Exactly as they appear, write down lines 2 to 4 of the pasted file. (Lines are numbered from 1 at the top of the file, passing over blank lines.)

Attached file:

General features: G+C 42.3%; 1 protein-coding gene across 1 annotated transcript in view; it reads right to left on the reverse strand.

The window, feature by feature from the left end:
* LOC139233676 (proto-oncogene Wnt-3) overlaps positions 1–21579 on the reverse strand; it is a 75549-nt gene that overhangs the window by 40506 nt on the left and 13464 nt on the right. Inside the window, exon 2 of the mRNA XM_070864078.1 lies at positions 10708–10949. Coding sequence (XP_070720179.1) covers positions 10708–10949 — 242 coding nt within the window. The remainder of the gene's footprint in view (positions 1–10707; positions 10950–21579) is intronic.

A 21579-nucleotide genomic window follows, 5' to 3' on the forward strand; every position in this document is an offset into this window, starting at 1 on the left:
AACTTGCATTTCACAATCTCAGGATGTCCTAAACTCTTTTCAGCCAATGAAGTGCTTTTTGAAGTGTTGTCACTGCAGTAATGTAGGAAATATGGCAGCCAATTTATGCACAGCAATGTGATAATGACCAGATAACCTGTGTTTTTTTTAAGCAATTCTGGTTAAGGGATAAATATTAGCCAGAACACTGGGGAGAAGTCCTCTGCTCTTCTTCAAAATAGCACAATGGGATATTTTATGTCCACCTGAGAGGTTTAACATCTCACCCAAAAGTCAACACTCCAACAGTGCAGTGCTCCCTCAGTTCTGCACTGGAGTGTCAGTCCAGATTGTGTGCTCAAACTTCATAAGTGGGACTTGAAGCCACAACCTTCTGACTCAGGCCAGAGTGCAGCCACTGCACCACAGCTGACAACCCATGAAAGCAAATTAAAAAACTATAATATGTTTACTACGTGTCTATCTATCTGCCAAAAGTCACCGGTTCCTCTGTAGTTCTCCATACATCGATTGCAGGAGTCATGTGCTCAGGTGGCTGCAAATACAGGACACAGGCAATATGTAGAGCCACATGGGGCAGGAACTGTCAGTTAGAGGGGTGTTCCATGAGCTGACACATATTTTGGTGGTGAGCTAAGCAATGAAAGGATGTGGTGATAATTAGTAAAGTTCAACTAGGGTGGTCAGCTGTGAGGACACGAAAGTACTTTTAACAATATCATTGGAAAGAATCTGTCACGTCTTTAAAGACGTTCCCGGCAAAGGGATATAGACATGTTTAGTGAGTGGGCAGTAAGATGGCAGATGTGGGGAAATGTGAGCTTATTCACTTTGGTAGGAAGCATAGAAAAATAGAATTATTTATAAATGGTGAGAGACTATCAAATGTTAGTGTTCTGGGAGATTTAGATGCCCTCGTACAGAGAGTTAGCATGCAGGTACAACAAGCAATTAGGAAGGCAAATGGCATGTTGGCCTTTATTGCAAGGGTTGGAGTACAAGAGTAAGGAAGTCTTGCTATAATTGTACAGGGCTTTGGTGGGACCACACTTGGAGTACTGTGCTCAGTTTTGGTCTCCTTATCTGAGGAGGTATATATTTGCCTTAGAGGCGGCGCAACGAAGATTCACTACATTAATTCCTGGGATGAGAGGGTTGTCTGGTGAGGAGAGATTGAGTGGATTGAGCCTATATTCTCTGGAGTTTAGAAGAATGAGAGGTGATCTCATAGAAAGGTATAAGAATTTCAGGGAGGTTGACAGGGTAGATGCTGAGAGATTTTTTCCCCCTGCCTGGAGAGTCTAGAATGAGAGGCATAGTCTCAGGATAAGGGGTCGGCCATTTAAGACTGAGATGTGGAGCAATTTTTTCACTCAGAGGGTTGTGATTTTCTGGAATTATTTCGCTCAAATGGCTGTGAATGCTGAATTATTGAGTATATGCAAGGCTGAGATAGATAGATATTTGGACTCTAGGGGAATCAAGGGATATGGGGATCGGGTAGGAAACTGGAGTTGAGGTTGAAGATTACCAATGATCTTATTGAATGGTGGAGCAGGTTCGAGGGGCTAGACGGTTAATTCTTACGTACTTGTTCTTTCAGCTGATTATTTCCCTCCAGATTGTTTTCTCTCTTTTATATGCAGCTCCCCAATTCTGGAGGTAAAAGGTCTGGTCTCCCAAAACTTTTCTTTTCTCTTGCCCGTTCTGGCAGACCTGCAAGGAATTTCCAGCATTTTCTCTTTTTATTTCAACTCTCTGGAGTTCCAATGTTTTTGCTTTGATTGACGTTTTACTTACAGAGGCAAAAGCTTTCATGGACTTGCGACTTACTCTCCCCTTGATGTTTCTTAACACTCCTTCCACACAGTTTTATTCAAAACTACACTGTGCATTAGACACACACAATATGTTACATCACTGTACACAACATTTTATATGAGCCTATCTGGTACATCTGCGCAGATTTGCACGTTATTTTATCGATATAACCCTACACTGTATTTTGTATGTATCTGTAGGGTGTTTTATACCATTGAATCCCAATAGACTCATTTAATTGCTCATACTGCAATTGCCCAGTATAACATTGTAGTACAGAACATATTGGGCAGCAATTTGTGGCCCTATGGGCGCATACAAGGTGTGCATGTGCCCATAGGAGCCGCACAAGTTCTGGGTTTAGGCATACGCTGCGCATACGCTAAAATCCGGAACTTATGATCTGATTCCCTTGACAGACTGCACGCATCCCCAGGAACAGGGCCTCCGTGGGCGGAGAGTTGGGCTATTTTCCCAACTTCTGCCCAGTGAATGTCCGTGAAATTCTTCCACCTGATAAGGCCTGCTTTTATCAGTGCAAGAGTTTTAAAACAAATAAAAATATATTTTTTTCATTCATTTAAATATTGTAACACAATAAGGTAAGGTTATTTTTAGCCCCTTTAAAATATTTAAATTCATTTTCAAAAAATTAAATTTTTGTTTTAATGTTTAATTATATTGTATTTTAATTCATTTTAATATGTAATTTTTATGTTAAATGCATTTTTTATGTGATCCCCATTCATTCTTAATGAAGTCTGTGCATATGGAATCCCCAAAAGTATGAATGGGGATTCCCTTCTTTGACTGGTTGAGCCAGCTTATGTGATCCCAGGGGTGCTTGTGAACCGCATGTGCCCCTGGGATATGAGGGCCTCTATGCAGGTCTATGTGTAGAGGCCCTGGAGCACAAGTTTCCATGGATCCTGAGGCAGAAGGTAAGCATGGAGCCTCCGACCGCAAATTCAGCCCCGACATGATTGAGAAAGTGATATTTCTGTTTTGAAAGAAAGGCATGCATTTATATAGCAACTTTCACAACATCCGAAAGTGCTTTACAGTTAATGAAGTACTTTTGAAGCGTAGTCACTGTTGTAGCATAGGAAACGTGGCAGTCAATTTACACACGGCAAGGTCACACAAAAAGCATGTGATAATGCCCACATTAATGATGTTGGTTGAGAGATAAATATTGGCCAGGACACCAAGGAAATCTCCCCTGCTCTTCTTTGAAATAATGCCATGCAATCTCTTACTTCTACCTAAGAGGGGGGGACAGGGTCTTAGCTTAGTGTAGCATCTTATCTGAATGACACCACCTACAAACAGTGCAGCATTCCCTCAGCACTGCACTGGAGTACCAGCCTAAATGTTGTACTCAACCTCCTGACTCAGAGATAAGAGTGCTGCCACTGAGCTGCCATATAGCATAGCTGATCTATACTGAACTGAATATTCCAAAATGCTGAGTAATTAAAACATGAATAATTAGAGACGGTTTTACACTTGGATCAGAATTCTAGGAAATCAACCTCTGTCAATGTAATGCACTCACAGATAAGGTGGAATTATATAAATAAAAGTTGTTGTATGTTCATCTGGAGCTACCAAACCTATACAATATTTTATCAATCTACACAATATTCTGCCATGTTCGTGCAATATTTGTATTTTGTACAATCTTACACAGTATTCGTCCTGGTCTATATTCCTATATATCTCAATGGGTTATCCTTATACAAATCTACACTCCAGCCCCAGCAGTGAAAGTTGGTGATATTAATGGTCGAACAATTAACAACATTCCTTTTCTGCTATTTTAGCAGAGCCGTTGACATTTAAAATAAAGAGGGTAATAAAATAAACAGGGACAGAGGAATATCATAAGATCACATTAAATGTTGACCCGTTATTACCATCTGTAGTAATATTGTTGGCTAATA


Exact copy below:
The window, feature by feature from the left end:
* LOC139233676 (proto-oncogene Wnt-3) overlaps positions 1–21579 on the reverse strand; it is a 75549-nt gene that overhangs the window by 40506 nt on the left and 13464 nt on the right. Inside the window, exon 2 of the mRNA XM_070864078.1 lies at positions 10708–10949. Coding sequence (XP_070720179.1) covers positions 10708–10949 — 242 coding nt within the window. The remainder of the gene's footprint in view (positions 1–10707; positions 10950–21579) is intronic.

A 21579-nucleotide genomic window follows, 5' to 3' on the forward strand; every position in this document is an offset into this window, starting at 1 on the left: